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Danny woke up on June 27th, 2012 with a strong pain in his lower right abdomen … strong enough that he was taken straight to the ER. At first, we thought it was appendicitis (not the case). Blood tests showed elevated white cell counts and low platelets; subsequent tests had his primary physician talking to pediatric oncologists in Columbia Presbyterian in NYC. Less than 12 hours after he said his side hurt, we were checking into the Columbia Children's hospital.
The diagnosis is Acute Lymphoblastic Leukemia, and - because of his age and various other factors - the treatement has been an intense combination of chemotheraphy and direct-brain radiation. Over the past 13 months, Danny has been hospitalized 7 times, almost died 4 times, experienced blood clots in his heart and lungs, and undergone four major surgeries to (successfully) save his leg after an infection. The entire program extends for 26 months, after which he has approximately a 30% chance of relapse.
To start with: We wish you the most joyous of holidays and a very happy new year!
We've got just a little under 9 months to go until Danny wraps up chemo for good! Just like our last update, he’s still responding to treatment, and still getting weekly doses of methotrexate and vincristine. They've been holding the steroids since September, though, to give his knees a chance to recover from the chemo-induced Osteonecrosis. Unfortunately, they haven’t done much recovery, and he hasn’t walked normally since this summer. Pain is fairly constant, and made all the worse by the peripheral neuropathy.
Side note: he has a genetic mutation which makes him process methotrexate much more slowly than a normal kid. On the bright side, this means that each dose is much more effective for treating the cancer … on the dark side, it means that side effects are absolutely brutal (and helped bring on the AVN in the first place). The sequence name of this mutation? MTHFR. That’s right: “motherfucker”. Only my son would have a genetic mutation called “motherfucker”. Geez!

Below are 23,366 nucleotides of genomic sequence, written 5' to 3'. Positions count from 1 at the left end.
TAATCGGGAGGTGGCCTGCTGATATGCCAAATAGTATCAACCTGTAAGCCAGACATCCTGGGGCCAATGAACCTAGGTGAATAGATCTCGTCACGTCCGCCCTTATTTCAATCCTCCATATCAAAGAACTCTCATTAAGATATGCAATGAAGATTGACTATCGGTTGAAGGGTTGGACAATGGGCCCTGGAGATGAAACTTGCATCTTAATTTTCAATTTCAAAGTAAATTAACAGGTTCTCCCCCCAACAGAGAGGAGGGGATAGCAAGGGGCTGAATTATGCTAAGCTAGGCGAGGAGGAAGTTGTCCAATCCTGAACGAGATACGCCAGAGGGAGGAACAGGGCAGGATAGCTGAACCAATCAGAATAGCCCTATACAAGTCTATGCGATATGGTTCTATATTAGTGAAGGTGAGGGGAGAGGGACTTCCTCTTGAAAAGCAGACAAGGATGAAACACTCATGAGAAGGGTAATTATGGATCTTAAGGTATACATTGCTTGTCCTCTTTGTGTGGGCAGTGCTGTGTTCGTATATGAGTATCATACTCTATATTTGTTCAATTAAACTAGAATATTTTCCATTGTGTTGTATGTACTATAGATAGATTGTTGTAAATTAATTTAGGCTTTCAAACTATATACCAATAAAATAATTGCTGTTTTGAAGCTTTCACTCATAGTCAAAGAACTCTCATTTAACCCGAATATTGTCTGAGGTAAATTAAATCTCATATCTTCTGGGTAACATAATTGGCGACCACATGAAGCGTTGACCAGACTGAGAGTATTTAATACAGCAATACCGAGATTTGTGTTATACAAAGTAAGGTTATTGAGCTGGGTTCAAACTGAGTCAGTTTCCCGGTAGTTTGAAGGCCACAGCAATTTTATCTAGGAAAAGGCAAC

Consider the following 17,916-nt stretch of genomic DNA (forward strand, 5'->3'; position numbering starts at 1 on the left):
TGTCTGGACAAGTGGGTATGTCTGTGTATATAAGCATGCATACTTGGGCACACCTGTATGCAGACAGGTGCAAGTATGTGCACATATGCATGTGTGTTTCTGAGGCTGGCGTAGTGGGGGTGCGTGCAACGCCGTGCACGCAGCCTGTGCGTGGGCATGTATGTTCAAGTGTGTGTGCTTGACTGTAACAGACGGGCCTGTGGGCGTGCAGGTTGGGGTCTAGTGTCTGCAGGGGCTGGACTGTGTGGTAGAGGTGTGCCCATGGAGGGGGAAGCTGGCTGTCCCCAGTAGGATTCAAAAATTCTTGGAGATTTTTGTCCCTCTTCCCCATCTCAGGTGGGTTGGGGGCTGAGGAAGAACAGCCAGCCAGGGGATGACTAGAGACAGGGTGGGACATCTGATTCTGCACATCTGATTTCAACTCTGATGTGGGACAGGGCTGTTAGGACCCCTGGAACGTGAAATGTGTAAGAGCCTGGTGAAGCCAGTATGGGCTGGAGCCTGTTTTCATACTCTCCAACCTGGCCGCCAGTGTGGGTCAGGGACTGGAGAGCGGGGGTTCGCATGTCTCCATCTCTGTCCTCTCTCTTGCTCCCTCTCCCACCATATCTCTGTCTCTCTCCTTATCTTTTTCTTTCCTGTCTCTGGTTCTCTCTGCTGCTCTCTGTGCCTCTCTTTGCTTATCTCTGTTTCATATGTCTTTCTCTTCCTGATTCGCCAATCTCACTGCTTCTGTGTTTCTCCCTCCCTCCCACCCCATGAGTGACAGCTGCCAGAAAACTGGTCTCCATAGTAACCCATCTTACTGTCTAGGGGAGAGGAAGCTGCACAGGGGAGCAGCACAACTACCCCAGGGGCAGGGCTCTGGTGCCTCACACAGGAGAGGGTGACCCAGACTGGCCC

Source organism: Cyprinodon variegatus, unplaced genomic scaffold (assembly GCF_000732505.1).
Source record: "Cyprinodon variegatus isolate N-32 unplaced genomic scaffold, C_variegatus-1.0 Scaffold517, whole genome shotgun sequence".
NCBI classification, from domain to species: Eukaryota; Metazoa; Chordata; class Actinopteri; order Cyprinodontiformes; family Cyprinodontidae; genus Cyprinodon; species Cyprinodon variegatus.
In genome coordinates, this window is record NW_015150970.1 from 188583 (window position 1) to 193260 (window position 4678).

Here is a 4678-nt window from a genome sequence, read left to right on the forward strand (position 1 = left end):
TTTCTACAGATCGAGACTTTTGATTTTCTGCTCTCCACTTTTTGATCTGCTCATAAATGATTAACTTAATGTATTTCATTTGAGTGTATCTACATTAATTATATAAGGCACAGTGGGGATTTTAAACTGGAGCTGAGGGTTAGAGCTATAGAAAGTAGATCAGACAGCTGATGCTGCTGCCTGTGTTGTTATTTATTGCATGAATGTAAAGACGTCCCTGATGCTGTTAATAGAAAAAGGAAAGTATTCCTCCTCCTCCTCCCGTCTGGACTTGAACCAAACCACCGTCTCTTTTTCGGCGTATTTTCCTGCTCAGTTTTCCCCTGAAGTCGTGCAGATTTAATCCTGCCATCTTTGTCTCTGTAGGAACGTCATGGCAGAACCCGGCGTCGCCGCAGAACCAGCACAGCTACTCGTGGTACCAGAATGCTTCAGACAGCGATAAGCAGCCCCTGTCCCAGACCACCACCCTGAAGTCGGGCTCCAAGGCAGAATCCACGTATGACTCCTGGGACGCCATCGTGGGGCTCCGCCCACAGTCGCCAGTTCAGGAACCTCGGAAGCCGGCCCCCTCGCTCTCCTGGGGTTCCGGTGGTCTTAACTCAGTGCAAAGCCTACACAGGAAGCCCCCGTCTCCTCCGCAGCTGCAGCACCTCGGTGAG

Danny’s mantra being “whatever it takes to get me running again”, however, means we’re getting aggressive about the leg treatment. We have a tentative date of January 16th where he’ll get “core decompression” surgery. This procedure consists of drilling into the bone to form “alternative vascular pathways” and encourage the growth of new, healthy bone. They’ll be drilling 20+ sites on the tibial and femoral sides of both knees (inside and outside), as well as the femoral heads in the hips. It’s uncertain if this will make him feel better in the short run, but it will help avoid any nasty joint collapses and whatnot (or so it’s believed) and encourage a full recovery when chemo is done. We expect him to be confined to a wheelchair for 4-6 weeks while he rehabs from the surgery. His plan is to still go to school whenever he can.
Thank you all for your constant prayers and support. It has made – and will continue to – make a huge difference.